Original Article

Results of Out-of-Hospital Cardiopulmonary Arrest Cases with Intervention by Lay Rescuers and Emergency Health Workers


  • Mehmet Murat Oktay
  • Behçet Al
  • Suat Zengin
  • Şener Cindoruk
  • Mustafa Sabak
  • Mustafa Boğan
  • Cuma Yıldırım

Received Date: 22.12.2015 Accepted Date: 19.02.2016 Eurasian J Emerg Med 2016;15(1):7-14


In this study, all interventions made by lay rescuers and health professionals and the shortcomings for cardiopulmonary arrest management outside the hospital were examined.

Materials and Methods:

The study was conducted between December 2012 and May 2014 in the Emergency Department of Gaziantep University. To ensure orderly and standardized records, a study form was prepared that consisted of 31 questions. The time and location of the cardiac arrest, information regarding the lay rescuers and professional health workers, and the practices followed during transport and at the emergency service were examined. Statistical analyses were performed using the Statistical Package for the Social Sciences (SPSS) for Windows software version 22.0, and p<0.05 was accepted as statistically significant.


Of the 205 cardiac arrests, 69.8% were male and 30.2% were female. The mean age in all of the cases was 58.34±19.1 years. The cardiac arrests mostly occurred in the home environment (62.4%) and happened between 13.00 and 20.00 hours (43.4%). The most frequent conditions that caused a worsening of the cases were syncope (unresponsiveness) (35.6%). The people who identified the cardiac arrest case and called for help by informing emergency health personnel (EHP) were mostly family members (50.7%). The activation time was 14.27±20.30 min. The time to arrive at the scene was 8.4±6.4 (1–35) min. Lay rescuers performed resuscitation in 19.5% of cases. The most frequent rhythms on the arrival of the EHP were asystole (74.1%). EHP evaluated the glaskow coma scale (GCS) of 88.3% of the cases as ≤7 at the scene. EHP performed basic life support (BLS) on all cases (100%) and endo-tracheal intubation (ETI) on 29.3% of the cases at the scene. The on-scene time and transport time to ED were 8.09±8.82 and 9.02±7.92 (1-50) min, respectively. The average duration of CPR at ED was 35.15±16.9 min. Of all the cases, 7.8% were discharged from intensive care unit (ICU) to homes. Of all the cases, 77.6% died at the ED, and 14.6% died in ICU.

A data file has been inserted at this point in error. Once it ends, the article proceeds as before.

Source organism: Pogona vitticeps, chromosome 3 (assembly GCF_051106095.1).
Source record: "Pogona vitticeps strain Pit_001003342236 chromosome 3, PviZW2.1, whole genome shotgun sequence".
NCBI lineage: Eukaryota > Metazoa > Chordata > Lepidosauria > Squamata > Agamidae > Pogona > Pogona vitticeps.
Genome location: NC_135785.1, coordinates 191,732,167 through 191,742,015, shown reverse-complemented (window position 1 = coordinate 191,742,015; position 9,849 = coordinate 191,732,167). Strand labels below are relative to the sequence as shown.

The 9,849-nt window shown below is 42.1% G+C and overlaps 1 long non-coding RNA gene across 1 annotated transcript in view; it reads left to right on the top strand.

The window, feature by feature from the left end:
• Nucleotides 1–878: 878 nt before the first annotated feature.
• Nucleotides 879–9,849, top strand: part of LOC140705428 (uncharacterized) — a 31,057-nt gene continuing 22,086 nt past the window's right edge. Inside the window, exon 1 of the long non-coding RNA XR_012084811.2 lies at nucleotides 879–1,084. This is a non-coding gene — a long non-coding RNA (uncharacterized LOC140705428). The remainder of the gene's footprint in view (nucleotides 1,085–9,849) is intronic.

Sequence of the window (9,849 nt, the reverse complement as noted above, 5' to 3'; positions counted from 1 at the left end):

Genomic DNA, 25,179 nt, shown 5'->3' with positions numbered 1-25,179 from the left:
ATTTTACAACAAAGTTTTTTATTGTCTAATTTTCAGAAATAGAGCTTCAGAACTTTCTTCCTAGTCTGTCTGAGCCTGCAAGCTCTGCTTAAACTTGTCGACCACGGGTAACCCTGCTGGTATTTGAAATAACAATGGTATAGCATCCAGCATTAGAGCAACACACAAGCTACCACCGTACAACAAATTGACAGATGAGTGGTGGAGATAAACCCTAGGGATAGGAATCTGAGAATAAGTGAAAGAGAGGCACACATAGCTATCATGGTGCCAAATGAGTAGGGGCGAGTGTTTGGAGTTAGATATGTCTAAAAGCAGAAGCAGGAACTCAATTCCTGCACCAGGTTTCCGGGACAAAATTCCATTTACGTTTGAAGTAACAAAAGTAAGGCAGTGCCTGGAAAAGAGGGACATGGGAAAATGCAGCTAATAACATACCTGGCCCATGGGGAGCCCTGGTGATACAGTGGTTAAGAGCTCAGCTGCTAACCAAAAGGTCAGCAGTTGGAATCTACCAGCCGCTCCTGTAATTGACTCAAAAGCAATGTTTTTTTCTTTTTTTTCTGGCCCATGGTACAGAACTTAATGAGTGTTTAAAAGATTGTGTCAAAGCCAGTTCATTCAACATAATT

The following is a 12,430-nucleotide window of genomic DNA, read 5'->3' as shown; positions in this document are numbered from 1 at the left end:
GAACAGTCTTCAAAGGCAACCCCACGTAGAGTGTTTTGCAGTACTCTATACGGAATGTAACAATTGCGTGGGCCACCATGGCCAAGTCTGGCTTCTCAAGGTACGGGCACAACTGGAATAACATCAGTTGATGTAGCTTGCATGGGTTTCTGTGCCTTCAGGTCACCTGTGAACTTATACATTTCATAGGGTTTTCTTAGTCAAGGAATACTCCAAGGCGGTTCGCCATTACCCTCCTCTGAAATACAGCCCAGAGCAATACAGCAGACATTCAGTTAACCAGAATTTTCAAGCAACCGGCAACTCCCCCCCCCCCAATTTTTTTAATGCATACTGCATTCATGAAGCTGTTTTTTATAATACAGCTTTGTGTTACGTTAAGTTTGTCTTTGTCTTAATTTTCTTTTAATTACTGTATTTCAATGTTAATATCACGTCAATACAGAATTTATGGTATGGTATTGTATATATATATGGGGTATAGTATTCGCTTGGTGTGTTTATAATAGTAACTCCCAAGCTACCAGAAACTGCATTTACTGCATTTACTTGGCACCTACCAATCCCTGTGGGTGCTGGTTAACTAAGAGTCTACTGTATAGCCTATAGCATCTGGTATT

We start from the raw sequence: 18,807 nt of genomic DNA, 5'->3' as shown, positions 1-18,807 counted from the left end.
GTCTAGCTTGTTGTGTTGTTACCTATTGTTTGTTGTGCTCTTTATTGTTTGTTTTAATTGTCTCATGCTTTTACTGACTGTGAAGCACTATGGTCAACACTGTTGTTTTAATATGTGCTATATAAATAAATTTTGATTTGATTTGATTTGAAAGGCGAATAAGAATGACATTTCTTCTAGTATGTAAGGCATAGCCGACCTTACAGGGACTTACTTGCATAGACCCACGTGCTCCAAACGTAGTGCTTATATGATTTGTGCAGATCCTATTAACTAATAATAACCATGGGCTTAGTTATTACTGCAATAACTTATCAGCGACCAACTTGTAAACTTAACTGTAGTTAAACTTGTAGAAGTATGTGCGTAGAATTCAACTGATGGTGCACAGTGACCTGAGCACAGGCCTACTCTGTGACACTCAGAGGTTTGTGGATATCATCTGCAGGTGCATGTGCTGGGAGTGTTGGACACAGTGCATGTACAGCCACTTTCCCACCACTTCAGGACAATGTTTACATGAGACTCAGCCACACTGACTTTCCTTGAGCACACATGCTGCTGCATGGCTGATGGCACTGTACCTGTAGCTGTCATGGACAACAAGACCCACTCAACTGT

The intervention rate by lay rescuers was far less than the international rates. The survival rates were generally below the internationally reported rates. There is no adequate public awareness in our area for identifying cardiac arrest in patients and for initiating early chest compressions.

Keywords: Out-of-hospital cardiopulmonary arrest, lay rescuer, emergency health staff, emergency department, survive, mortality